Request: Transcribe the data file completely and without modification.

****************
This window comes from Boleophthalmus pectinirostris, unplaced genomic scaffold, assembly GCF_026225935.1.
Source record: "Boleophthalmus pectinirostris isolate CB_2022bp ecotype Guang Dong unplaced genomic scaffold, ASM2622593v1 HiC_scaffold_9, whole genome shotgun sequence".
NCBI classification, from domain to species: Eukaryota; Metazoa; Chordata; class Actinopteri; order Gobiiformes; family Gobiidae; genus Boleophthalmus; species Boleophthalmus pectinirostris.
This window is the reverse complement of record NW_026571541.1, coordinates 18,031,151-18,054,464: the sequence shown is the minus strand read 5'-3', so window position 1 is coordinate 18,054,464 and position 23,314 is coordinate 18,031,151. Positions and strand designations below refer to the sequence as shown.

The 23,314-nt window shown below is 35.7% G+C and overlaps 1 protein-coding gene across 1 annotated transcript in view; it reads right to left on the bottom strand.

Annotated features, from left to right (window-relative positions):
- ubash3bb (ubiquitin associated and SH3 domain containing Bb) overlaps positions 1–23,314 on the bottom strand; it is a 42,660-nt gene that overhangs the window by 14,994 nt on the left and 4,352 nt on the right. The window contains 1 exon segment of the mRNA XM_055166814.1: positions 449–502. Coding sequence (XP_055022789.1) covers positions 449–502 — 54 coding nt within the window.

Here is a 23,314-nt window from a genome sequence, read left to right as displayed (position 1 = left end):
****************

This window comes from Boleophthalmus pectinirostris, unplaced genomic scaffold, assembly GCF_026225935.1.
Source record: "Boleophthalmus pectinirostris isolate CB_2022bp ecotype Guang Dong unplaced genomic scaffold, ASM2622593v1 HiC_scaffold_9, whole genome shotgun sequence".
NCBI classification, from domain to species: Eukaryota; Metazoa; Chordata; class Actinopteri; order Gobiiformes; family Gobiidae; genus Boleophthalmus; species Boleophthalmus pectinirostris.
This window is the reverse complement of record NW_026571541.1, coordinates 18,031,151-18,054,464: the sequence shown is the minus strand read 5'-3', so window position 1 is coordinate 18,054,464 and position 23,314 is coordinate 18,031,151. Positions and strand designations below refer to the sequence as shown.

The 23,314-nt window shown below is 35.7% G+C and overlaps 1 protein-coding gene across 1 annotated transcript in view; it reads right to left on the bottom strand.

Annotated features, from left to right (window-relative positions):
- ubash3bb (ubiquitin associated and SH3 domain containing Bb) overlaps positions 1–23,314 on the bottom strand; it is a 42,660-nt gene that overhangs the window by 14,994 nt on the left and 4,352 nt on the right. The window contains 1 exon segment of the mRNA XM_055166814.1: positions 449–502. Coding sequence (XP_055022789.1) covers positions 449–502 — 54 coding nt within the window.

Here is a 23,314-nt window from a genome sequence, read left to right as displayed (position 1 = left end):